Performing more than ordinary dual functions of deposit mobilization and advances extension, the banks in developed nations have broadened their description of functions, maintaining portfolios as investment bank, buying debts of countries, managing complicated and sophisticated system of various derivatives in commodities. In Pakistan, though, debt buying has appeared as profitable option as seen in recent thorny issue of circular debts. While initially banks were cautious to disburse loans to Pepco to make it enabled to pay off debts accruing to IPPs, they became somehow ready to finance Rs80.7 billion to godfather of electric distribution companies. Experts believed the development might be risky for banks. However, following rising spiral of loans defaults they are left with no option than to involve in risky affairs of financing government papers and to end debts of public sector enterprises to make use of liquidity. This is not denying the fact that yields on treasury bills is equally profitable for commercial banks rather more than anything else in present circumstances.
Dose this mean that commercial banks are sluing of their basic job responsibilities? Perhaps yes. Temporarily, this could be a timely bet. But, for long term growth in assets, banks have to rejoin primary functions inevitably. The real growth driver lies in serving masses and private sector. Indeed, increasing saving-investment ratio should be driven by expansion of services to private sector. Quenching capital appetites of stock markets is nothing more than an 'unproductive use of money'. Although banks may feel safe return of money invested in shares trading the ratio of investment in stocks and that of in real sectors should tilt towards the later to capitalize on national resources of the economy. Stock market may be one of them if the capital circulating in bourses makes way genuinely in to the economy. It is doubtful if it is done at present as what we see money changes hands umpteen times in stock markets without fulfilling the original purpose for which it is mobilized. Instead of depending on banks' capital, it is better if stock exchanges meet capital demands of private sector.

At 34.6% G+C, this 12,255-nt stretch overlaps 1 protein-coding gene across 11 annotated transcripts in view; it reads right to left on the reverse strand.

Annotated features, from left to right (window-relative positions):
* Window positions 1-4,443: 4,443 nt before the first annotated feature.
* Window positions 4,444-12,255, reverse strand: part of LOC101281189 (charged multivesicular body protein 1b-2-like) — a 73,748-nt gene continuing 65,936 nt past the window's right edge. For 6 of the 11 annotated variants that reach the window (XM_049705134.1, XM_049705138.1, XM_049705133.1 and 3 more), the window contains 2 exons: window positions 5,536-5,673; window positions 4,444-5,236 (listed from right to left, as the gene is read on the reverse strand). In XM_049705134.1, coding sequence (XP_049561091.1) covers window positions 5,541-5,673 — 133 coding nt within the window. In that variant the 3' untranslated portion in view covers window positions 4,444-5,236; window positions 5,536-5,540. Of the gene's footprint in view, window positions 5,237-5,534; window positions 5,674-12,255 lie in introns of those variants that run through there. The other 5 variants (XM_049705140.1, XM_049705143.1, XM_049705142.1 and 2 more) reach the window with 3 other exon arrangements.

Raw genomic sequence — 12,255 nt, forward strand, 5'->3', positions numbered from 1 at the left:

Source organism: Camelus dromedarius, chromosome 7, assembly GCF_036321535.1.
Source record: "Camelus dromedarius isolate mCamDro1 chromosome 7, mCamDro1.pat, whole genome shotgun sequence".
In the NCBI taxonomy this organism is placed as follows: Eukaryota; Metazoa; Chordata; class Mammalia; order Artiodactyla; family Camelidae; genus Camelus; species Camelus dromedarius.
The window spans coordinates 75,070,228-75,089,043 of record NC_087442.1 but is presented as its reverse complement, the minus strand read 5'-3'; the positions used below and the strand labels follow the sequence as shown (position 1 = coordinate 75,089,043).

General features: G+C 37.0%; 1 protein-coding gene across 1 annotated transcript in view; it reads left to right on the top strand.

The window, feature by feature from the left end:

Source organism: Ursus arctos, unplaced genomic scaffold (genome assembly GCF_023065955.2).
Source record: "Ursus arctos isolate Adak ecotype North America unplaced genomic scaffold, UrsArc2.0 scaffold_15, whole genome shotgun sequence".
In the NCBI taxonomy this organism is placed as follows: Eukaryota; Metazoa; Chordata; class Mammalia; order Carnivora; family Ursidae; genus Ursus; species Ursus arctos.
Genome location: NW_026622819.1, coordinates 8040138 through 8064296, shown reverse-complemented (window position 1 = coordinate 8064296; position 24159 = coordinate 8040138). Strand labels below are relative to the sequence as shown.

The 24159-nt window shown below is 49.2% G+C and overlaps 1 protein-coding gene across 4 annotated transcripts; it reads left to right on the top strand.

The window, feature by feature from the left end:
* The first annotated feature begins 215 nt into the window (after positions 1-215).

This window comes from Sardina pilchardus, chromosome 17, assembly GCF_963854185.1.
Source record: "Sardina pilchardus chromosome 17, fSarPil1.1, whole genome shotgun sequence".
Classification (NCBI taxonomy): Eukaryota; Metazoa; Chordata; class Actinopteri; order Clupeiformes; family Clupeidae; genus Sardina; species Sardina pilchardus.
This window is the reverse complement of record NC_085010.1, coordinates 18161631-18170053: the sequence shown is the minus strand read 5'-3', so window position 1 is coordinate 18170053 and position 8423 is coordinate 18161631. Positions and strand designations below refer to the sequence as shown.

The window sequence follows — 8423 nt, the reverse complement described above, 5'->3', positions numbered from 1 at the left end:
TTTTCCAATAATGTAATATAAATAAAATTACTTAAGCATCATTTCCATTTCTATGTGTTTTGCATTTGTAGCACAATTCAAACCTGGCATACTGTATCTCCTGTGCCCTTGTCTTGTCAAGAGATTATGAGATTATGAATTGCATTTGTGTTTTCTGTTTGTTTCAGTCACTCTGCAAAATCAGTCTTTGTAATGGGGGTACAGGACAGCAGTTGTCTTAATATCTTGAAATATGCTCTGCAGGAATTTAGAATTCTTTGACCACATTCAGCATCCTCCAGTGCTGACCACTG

Addressing banking industry's real issue, State bank's measure of easing benchmark of paid-up capital for banks seems to have synch with dynamics in banking industry in two ways. Firstly, it would give space to small banks to survive and avoid money management risks in case of issuance of right shares to accumulate capital. Secondly, local banks would now have opportunity to strengthen their banking operations by holding shares in recoiling foreign banks. The prospect of growth in banking industry in Pakistan is bright-deposits still are progressing, exhibiting two percent growth in last fiscal year. However, banks need to develop sense of sharing profits with public. Track records of their facilitation services until now are new to public and not special.